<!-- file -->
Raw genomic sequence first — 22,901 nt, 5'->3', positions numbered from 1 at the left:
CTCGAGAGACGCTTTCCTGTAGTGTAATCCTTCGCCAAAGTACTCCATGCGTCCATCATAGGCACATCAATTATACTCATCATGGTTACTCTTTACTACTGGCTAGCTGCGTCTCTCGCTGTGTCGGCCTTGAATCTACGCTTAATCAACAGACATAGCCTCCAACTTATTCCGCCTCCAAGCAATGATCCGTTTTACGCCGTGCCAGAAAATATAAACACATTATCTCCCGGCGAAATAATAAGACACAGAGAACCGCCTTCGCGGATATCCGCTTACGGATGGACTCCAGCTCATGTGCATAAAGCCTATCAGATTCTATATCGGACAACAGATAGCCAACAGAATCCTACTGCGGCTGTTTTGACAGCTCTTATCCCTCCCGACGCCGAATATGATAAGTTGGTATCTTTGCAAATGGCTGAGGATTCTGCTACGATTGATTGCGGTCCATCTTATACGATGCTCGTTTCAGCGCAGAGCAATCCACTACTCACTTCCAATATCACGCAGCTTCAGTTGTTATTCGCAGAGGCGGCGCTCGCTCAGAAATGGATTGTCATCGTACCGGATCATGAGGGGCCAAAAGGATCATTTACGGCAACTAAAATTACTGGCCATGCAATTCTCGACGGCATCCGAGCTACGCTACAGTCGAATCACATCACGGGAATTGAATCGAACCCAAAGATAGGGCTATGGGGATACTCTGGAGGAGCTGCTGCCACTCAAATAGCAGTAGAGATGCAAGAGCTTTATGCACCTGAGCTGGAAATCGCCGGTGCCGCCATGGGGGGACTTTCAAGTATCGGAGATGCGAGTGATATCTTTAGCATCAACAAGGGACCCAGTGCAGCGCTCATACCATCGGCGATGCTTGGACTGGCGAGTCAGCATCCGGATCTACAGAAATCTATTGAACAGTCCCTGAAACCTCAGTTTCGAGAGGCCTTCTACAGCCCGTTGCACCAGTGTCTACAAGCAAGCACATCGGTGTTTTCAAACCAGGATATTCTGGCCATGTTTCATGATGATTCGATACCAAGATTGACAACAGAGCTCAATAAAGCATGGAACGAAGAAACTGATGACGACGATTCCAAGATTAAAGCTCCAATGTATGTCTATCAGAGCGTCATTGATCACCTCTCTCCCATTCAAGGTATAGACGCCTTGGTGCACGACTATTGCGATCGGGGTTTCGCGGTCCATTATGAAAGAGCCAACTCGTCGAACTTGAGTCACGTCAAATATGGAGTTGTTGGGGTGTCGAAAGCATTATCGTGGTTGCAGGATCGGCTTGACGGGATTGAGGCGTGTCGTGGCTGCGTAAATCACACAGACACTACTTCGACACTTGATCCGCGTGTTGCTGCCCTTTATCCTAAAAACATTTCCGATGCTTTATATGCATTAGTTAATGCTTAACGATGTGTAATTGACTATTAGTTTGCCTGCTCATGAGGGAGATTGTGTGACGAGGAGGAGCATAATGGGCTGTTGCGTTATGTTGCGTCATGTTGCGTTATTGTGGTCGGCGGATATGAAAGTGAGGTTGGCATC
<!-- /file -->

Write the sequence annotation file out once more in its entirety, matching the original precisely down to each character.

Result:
Raw genomic sequence first — 22,901 nt, 5'->3', positions numbered from 1 at the left:
CTCGAGAGACGCTTTCCTGTAGTGTAATCCTTCGCCAAAGTACTCCATGCGTCCATCATAGGCACATCAATTATACTCATCATGGTTACTCTTTACTACTGGCTAGCTGCGTCTCTCGCTGTGTCGGCCTTGAATCTACGCTTAATCAACAGACATAGCCTCCAACTTATTCCGCCTCCAAGCAATGATCCGTTTTACGCCGTGCCAGAAAATATAAACACATTATCTCCCGGCGAAATAATAAGACACAGAGAACCGCCTTCGCGGATATCCGCTTACGGATGGACTCCAGCTCATGTGCATAAAGCCTATCAGATTCTATATCGGACAACAGATAGCCAACAGAATCCTACTGCGGCTGTTTTGACAGCTCTTATCCCTCCCGACGCCGAATATGATAAGTTGGTATCTTTGCAAATGGCTGAGGATTCTGCTACGATTGATTGCGGTCCATCTTATACGATGCTCGTTTCAGCGCAGAGCAATCCACTACTCACTTCCAATATCACGCAGCTTCAGTTGTTATTCGCAGAGGCGGCGCTCGCTCAGAAATGGATTGTCATCGTACCGGATCATGAGGGGCCAAAAGGATCATTTACGGCAACTAAAATTACTGGCCATGCAATTCTCGACGGCATCCGAGCTACGCTACAGTCGAATCACATCACGGGAATTGAATCGAACCCAAAGATAGGGCTATGGGGATACTCTGGAGGAGCTGCTGCCACTCAAATAGCAGTAGAGATGCAAGAGCTTTATGCACCTGAGCTGGAAATCGCCGGTGCCGCCATGGGGGGACTTTCAAGTATCGGAGATGCGAGTGATATCTTTAGCATCAACAAGGGACCCAGTGCAGCGCTCATACCATCGGCGATGCTTGGACTGGCGAGTCAGCATCCGGATCTACAGAAATCTATTGAACAGTCCCTGAAACCTCAGTTTCGAGAGGCCTTCTACAGCCCGTTGCACCAGTGTCTACAAGCAAGCACATCGGTGTTTTCAAACCAGGATATTCTGGCCATGTTTCATGATGATTCGATACCAAGATTGACAACAGAGCTCAATAAAGCATGGAACGAAGAAACTGATGACGACGATTCCAAGATTAAAGCTCCAATGTATGTCTATCAGAGCGTCATTGATCACCTCTCTCCCATTCAAGGTATAGACGCCTTGGTGCACGACTATTGCGATCGGGGTTTCGCGGTCCATTATGAAAGAGCCAACTCGTCGAACTTGAGTCACGTCAAATATGGAGTTGTTGGGGTGTCGAAAGCATTATCGTGGTTGCAGGATCGGCTTGACGGGATTGAGGCGTGTCGTGGCTGCGTAAATCACACAGACACTACTTCGACACTTGATCCGCGTGTTGCTGCCCTTTATCCTAAAAACATTTCCGATGCTTTATATGCATTAGTTAATGCTTAACGATGTGTAATTGACTATTAGTTTGCCTGCTCATGAGGGAGATTGTGTGACGAGGAGGAGCATAATGGGCTGTTGCGTTATGTTGCGTCATGTTGCGTTATTGTGGTCGGCGGATATGAAAGTGAGGTTGGCATC